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Hey fellow CAers! I'm hosting a small session near my house tomorrow evening and could use some pointers on specific night-sky objects. During my session, I plan to talk about the color of stars and what it can tell us about their age. An idea/suggestion proffered by our own Papa Joe. Other than Spica and Arcturus, as mentioned by Joe, anyone have other suggestions for stars that are great examples of color and age? I'd especially enjoy any ideas for double stars that exhibit different colors due to their ages. Makes it easier to compare and contrast two stars in the same EP rather than slewing to different stars.
Post by Paulie pchris00 on Jun 8, 2012 15:06:34 GMT -6
Color tells more about mass for main sequence stars, although the big blue ones don't live long, so that's probably where age comes into play. Albireo is probably the best double to show color, but it will be low in the east, if it's up at all when you're out. Larry from Michigan City once showed me a double star at the Dunes where the color contrast showed one of the stars as green, but I forgot where it was. Might have been in Ophiuchus, but I really don't remember. I'm not big on doubles, but I'm kicking myself for not remembering that one.
I'll take a quick look through my star atlas to see if I can find any doubles of different spectral types that will be well placed tomorrow.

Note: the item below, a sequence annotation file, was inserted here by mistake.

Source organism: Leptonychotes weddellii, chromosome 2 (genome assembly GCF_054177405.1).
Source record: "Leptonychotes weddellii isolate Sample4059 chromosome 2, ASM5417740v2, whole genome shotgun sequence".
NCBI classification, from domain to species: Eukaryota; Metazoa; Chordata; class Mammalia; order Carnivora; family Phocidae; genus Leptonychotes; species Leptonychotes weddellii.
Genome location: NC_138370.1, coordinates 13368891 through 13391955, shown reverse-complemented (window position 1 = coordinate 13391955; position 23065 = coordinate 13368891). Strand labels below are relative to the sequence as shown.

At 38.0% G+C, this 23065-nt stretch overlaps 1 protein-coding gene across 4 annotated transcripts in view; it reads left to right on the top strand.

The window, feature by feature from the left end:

Post by Paulie pchris00 on Jun 8, 2012 15:32:27 GMT -6
Delta and Eta Corvus, the northeast corner of Corvus, are spectral types A and F, respectively. Might not be enough contrast of colors, though.
Algieba, Gamma Leo, in the Sickle, is an F and K double. Might be worth a look.
Regulus has a faint companion.
The Big Bear's forepaws each has a wide pair of stars of different spectral classes. With low power, they might fit in the field of view together, and the dimmest is only 3rd magnitude. The front paw, Nu and Xi Ursa Major are a 2nd magnitude K star, and 3rd magnitude G star. Again, maybe not enough to show color difference, but high overhead, and out of distortion. A better bet for color difference is the other forepaw, Gamma and Mu Ursa Major, though they have a slightly wider separation. Both are 2nd magnitude, Gamma being A, and Mu being at the red end (my atlas lists spectral types M,N,R,S as the same).
Pi Hercules, the shoulder opposite M13, is a 2nd magnitude K star, with a dimmer nearby A star.
Those are the best I can come up with right now. If I get a chance later, I'll have a look at each of them and try to rank them for visual and color effect.
"Just a boy, just an ordinary boy, but he was looking to the sky." -Vanessa Carlton
Thanks, Paulie. I will add those to my observing list and use them as examples for star color/age. Albierio may be just a little on the low side, but I'll give it a shot if possible. I'm just afraid it will be in the muck of the orange Chicago sky glow.
Do you or anyone else have a recommendation for a website that does a really great job of explaining star color/age? I'm scouring the inter-webs to gain more knowledge, but if anyone has a personal favorite site that's really good at explaining in language that is understandable to the masses, I'd appreciate it.
Ideas for great double stars that will be high and pretty by around 9:30pm?